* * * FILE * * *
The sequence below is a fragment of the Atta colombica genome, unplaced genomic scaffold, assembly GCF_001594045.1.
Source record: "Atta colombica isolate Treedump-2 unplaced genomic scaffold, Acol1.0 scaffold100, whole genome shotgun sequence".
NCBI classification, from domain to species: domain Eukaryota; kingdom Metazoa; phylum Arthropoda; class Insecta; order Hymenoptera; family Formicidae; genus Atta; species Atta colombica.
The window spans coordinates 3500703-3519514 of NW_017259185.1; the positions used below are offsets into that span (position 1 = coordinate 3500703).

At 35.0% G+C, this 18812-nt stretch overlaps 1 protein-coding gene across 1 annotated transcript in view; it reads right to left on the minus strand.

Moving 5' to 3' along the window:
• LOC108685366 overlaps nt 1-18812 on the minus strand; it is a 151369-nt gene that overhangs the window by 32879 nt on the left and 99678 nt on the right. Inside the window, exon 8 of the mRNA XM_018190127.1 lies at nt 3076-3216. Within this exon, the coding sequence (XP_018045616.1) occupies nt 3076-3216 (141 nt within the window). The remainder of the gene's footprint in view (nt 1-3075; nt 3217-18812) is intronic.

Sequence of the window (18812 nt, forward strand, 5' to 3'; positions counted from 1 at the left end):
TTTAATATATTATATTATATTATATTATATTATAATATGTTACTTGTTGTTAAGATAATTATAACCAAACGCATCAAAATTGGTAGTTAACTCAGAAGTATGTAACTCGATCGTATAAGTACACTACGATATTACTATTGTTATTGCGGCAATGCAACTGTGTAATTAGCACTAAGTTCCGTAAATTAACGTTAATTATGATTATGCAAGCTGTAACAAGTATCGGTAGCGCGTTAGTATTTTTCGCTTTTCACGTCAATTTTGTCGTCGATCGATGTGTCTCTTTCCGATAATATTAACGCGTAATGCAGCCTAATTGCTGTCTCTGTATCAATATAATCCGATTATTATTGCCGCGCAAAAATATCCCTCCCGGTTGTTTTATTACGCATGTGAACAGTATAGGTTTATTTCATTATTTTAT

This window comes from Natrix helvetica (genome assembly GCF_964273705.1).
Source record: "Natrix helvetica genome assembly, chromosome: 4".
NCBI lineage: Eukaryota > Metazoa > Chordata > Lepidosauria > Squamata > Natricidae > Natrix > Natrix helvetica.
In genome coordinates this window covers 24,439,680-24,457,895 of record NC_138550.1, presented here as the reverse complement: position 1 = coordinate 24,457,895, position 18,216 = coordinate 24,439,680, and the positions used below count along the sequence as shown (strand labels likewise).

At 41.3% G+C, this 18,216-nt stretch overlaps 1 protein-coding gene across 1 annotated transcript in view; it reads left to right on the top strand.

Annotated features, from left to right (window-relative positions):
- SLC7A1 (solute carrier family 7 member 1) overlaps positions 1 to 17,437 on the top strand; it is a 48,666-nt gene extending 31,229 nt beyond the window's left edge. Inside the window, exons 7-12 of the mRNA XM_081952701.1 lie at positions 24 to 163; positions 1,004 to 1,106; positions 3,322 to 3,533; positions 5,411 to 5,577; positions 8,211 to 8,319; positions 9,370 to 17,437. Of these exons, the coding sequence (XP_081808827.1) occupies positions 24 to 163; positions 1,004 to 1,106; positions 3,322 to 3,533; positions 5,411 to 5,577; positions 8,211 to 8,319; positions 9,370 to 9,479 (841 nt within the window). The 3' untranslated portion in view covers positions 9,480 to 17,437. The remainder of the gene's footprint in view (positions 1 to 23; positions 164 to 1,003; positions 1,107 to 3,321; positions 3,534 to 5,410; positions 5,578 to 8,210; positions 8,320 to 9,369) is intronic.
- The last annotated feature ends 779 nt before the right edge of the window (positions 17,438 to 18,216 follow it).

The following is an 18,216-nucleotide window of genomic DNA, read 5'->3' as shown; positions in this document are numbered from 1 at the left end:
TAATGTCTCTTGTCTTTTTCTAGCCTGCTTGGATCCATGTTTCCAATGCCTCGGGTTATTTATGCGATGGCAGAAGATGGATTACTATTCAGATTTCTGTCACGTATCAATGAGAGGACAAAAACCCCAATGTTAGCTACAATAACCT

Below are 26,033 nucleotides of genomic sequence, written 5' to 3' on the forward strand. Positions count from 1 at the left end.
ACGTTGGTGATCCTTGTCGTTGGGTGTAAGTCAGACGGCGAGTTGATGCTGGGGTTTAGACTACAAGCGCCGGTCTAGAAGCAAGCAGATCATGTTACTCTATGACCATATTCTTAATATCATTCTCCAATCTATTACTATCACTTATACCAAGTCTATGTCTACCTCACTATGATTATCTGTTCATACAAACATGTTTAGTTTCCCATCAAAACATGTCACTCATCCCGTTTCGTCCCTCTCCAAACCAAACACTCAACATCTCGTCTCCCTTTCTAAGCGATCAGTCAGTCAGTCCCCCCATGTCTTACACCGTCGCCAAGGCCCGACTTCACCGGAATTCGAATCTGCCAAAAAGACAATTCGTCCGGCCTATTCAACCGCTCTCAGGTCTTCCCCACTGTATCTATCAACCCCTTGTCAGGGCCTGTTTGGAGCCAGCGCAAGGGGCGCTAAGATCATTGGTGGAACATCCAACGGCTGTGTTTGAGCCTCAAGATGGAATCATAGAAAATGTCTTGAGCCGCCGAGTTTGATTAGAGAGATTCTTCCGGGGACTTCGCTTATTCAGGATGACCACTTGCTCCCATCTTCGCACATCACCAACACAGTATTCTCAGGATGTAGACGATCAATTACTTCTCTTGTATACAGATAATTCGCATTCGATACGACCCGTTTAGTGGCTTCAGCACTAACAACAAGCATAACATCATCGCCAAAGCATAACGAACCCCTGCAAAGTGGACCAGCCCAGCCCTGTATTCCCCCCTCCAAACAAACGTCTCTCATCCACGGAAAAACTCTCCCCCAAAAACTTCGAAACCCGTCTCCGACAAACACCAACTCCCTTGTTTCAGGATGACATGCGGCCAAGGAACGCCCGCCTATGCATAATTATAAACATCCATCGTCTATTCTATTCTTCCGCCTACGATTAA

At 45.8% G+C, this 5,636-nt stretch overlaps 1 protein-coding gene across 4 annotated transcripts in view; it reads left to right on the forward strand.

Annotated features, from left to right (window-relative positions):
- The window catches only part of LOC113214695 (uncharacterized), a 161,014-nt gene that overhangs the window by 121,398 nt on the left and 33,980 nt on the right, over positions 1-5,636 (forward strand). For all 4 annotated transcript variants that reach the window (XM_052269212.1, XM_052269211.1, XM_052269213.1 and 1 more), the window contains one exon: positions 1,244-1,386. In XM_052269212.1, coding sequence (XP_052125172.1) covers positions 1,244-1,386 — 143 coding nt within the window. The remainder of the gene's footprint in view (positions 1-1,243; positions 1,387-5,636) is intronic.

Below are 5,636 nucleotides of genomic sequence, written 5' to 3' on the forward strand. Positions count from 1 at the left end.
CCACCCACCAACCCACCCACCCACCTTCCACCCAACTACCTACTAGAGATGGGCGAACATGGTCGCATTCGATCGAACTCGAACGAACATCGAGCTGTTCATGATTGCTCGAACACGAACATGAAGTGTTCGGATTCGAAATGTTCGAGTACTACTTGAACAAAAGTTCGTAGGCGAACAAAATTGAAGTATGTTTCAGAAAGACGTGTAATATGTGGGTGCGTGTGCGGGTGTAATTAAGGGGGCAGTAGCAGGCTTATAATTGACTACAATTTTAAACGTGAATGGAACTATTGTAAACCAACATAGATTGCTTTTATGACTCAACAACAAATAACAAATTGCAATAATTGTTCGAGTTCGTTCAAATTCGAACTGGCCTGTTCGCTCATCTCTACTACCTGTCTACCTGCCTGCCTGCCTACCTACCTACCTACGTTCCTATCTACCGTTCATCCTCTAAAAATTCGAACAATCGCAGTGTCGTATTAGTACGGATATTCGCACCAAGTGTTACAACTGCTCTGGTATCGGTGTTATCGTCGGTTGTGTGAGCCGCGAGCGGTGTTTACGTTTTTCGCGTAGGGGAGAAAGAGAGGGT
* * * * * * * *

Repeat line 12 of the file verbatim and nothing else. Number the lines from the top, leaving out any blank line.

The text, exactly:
NCBI lineage: Eukaryota > Metazoa > Chordata > Lepidosauria > Squamata > Natricidae > Natrix > Natrix helvetica.